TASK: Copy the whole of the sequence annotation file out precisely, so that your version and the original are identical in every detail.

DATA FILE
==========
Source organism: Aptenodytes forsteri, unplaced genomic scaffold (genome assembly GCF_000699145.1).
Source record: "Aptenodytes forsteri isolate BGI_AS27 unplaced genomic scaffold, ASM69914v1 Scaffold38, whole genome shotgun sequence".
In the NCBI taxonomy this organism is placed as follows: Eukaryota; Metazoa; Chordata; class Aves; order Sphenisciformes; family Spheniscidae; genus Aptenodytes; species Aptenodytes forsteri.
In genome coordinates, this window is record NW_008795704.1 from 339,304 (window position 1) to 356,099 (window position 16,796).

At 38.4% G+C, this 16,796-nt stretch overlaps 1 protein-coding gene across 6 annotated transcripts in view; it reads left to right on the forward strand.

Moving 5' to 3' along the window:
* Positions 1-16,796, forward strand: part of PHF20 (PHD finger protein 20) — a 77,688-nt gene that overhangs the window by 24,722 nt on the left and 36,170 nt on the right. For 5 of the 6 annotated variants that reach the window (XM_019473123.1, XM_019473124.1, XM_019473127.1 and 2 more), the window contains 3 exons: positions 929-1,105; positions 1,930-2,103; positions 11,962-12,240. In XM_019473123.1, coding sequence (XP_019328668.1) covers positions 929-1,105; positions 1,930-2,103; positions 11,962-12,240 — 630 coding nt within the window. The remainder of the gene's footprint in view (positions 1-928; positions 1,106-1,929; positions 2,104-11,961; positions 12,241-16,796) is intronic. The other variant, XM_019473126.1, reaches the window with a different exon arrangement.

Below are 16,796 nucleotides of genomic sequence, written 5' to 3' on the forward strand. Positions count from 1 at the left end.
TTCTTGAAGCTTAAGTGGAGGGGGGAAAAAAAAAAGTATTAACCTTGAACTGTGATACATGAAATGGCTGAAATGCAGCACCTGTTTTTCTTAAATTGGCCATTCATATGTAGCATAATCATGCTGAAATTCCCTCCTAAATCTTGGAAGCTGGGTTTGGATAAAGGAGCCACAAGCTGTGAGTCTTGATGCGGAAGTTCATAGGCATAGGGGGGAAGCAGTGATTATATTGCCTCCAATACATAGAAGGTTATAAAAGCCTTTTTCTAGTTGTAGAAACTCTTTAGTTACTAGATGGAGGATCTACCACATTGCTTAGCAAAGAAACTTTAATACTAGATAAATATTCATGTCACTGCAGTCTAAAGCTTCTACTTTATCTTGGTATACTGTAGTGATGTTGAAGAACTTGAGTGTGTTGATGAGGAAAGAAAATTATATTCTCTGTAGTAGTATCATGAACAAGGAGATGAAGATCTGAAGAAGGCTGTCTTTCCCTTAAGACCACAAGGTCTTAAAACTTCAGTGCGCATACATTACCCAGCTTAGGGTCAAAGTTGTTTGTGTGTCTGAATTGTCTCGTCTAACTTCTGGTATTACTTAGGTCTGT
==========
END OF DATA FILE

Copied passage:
Source organism: Aptenodytes forsteri, unplaced genomic scaffold (genome assembly GCF_000699145.1).
Source record: "Aptenodytes forsteri isolate BGI_AS27 unplaced genomic scaffold, ASM69914v1 Scaffold38, whole genome shotgun sequence".
In the NCBI taxonomy this organism is placed as follows: Eukaryota; Metazoa; Chordata; class Aves; order Sphenisciformes; family Spheniscidae; genus Aptenodytes; species Aptenodytes forsteri.
In genome coordinates, this window is record NW_008795704.1 from 339,304 (window position 1) to 356,099 (window position 16,796).

At 38.4% G+C, this 16,796-nt stretch overlaps 1 protein-coding gene across 6 annotated transcripts in view; it reads left to right on the forward strand.

Moving 5' to 3' along the window:
* Positions 1-16,796, forward strand: part of PHF20 (PHD finger protein 20) — a 77,688-nt gene that overhangs the window by 24,722 nt on the left and 36,170 nt on the right. For 5 of the 6 annotated variants that reach the window (XM_019473123.1, XM_019473124.1, XM_019473127.1 and 2 more), the window contains 3 exons: positions 929-1,105; positions 1,930-2,103; positions 11,962-12,240. In XM_019473123.1, coding sequence (XP_019328668.1) covers positions 929-1,105; positions 1,930-2,103; positions 11,962-12,240 — 630 coding nt within the window. The remainder of the gene's footprint in view (positions 1-928; positions 1,106-1,929; positions 2,104-11,961; positions 12,241-16,796) is intronic. The other variant, XM_019473126.1, reaches the window with a different exon arrangement.

Below are 16,796 nucleotides of genomic sequence, written 5' to 3' on the forward strand. Positions count from 1 at the left end.
TTCTTGAAGCTTAAGTGGAGGGGGGAAAAAAAAAAGTATTAACCTTGAACTGTGATACATGAAATGGCTGAAATGCAGCACCTGTTTTTCTTAAATTGGCCATTCATATGTAGCATAATCATGCTGAAATTCCCTCCTAAATCTTGGAAGCTGGGTTTGGATAAAGGAGCCACAAGCTGTGAGTCTTGATGCGGAAGTTCATAGGCATAGGGGGGAAGCAGTGATTATATTGCCTCCAATACATAGAAGGTTATAAAAGCCTTTTTCTAGTTGTAGAAACTCTTTAGTTACTAGATGGAGGATCTACCACATTGCTTAGCAAAGAAACTTTAATACTAGATAAATATTCATGTCACTGCAGTCTAAAGCTTCTACTTTATCTTGGTATACTGTAGTGATGTTGAAGAACTTGAGTGTGTTGATGAGGAAAGAAAATTATATTCTCTGTAGTAGTATCATGAACAAGGAGATGAAGATCTGAAGAAGGCTGTCTTTCCCTTAAGACCACAAGGTCTTAAAACTTCAGTGCGCATACATTACCCAGCTTAGGGTCAAAGTTGTTTGTGTGTCTGAATTGTCTCGTCTAACTTCTGGTATTACTTAGGTCTGT